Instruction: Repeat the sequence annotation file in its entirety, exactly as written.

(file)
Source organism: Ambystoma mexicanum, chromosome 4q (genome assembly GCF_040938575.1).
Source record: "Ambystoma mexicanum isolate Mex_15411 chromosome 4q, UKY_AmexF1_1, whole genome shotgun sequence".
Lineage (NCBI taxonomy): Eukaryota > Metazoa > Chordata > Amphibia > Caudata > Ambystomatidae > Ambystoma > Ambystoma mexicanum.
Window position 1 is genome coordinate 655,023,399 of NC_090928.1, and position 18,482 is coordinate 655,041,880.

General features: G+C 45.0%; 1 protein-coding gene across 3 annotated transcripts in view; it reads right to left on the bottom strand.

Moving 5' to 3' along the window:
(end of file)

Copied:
Source organism: Ambystoma mexicanum, chromosome 4q (genome assembly GCF_040938575.1).
Source record: "Ambystoma mexicanum isolate Mex_15411 chromosome 4q, UKY_AmexF1_1, whole genome shotgun sequence".
Lineage (NCBI taxonomy): Eukaryota > Metazoa > Chordata > Amphibia > Caudata > Ambystomatidae > Ambystoma > Ambystoma mexicanum.
Window position 1 is genome coordinate 655,023,399 of NC_090928.1, and position 18,482 is coordinate 655,041,880.

General features: G+C 45.0%; 1 protein-coding gene across 3 annotated transcripts in view; it reads right to left on the bottom strand.

Moving 5' to 3' along the window: